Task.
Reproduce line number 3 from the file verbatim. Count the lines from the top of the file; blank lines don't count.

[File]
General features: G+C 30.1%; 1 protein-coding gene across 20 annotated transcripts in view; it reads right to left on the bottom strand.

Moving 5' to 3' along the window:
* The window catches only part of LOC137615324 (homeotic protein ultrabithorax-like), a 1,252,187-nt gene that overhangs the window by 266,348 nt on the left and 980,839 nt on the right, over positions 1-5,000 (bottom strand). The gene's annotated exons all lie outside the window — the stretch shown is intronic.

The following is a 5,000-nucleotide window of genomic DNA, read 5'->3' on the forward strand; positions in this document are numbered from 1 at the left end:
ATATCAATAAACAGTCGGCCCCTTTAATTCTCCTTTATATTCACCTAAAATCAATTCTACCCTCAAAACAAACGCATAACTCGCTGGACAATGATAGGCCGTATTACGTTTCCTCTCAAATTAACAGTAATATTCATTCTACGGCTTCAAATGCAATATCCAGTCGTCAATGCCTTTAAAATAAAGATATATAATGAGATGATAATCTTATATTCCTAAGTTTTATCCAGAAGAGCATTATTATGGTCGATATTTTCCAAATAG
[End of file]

* The window catches only part of LOC137615324 (homeotic protein ultrabithorax-like), a 1,252,187-nt gene that overhangs the window by 266,348 nt on the left and 980,839 nt on the right, over positions 1-5,000 (bottom strand). The gene's annotated exons all lie outside the window — the stretch shown is intronic.